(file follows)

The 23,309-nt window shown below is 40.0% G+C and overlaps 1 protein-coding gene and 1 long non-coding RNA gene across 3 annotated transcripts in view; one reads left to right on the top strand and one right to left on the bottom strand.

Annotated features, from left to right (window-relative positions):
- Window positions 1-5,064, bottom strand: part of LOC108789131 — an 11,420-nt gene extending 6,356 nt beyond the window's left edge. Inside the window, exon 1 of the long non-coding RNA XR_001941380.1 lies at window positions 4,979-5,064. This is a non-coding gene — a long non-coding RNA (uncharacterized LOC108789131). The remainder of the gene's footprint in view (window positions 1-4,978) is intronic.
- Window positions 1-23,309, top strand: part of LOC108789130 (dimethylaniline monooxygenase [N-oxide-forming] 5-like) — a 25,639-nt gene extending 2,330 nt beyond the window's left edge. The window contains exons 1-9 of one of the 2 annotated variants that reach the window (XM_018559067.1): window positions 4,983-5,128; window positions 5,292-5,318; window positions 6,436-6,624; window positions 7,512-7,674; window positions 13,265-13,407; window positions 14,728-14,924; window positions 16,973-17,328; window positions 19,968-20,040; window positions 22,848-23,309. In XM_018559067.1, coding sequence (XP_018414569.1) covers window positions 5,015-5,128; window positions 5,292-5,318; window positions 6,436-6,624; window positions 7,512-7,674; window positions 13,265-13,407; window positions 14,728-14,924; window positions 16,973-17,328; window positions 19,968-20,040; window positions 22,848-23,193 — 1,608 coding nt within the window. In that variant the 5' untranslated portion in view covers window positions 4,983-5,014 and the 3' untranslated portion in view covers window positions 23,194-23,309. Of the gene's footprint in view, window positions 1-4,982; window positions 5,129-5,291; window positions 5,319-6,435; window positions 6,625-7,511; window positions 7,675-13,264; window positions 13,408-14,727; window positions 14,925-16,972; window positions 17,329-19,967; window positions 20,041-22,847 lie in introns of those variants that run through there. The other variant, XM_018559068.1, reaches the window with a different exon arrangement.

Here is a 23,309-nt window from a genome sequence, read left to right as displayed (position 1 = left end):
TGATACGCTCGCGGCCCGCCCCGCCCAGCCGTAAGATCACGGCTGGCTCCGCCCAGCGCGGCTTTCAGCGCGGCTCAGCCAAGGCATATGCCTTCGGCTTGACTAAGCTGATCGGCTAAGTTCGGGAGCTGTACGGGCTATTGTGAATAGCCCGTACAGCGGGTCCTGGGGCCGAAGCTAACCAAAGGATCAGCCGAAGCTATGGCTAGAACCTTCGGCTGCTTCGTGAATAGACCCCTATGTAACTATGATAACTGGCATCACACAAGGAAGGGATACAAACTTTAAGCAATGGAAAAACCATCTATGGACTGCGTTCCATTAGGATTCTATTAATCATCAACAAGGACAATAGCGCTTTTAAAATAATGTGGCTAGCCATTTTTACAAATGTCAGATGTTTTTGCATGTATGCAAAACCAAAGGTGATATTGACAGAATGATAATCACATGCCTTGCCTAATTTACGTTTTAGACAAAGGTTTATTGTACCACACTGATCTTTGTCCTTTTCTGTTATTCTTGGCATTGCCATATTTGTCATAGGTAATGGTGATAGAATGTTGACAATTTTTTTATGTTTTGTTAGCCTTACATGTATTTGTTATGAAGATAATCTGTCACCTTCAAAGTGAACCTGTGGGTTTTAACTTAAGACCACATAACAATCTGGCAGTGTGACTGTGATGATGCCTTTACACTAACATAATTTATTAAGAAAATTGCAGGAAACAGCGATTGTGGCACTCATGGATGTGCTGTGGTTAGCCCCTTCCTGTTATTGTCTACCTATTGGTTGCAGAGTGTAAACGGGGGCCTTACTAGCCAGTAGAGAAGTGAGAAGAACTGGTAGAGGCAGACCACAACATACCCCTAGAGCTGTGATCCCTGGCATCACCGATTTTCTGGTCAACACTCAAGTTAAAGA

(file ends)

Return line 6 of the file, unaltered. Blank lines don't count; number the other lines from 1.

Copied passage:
TGATACGCTCGCGGCCCGCCCCGCCCAGCCGTAAGATCACGGCTGGCTCCGCCCAGCGCGGCTTTCAGCGCGGCTCAGCCAAGGCATATGCCTTCGGCTTGACTAAGCTGATCGGCTAAGTTCGGGAGCTGTACGGGCTATTGTGAATAGCCCGTACAGCGGGTCCTGGGGCCGAAGCTAACCAAAGGATCAGCCGAAGCTATGGCTAGAACCTTCGGCTGCTTCGTGAATAGACCCCTATGTAACTATGATAACTGGCATCACACAAGGAAGGGATACAAACTTTAAGCAATGGAAAAACCATCTATGGACTGCGTTCCATTAGGATTCTATTAATCATCAACAAGGACAATAGCGCTTTTAAAATAATGTGGCTAGCCATTTTTACAAATGTCAGATGTTTTTGCATGTATGCAAAACCAAAGGTGATATTGACAGAATGATAATCACATGCCTTGCCTAATTTACGTTTTAGACAAAGGTTTATTGTACCACACTGATCTTTGTCCTTTTCTGTTATTCTTGGCATTGCCATATTTGTCATAGGTAATGGTGATAGAATGTTGACAATTTTTTTATGTTTTGTTAGCCTTACATGTATTTGTTATGAAGATAATCTGTCACCTTCAAAGTGAACCTGTGGGTTTTAACTTAAGACCACATAACAATCTGGCAGTGTGACTGTGATGATGCCTTTACACTAACATAATTTATTAAGAAAATTGCAGGAAACAGCGATTGTGGCACTCATGGATGTGCTGTGGTTAGCCCCTTCCTGTTATTGTCTACCTATTGGTTGCAGAGTGTAAACGGGGGCCTTACTAGCCAGTAGAGAAGTGAGAAGAACTGGTAGAGGCAGACCACAACATACCCCTAGAGCTGTGATCCCTGGCATCACCGATTTTCTGGTCAACACTCAAGTTAAAGA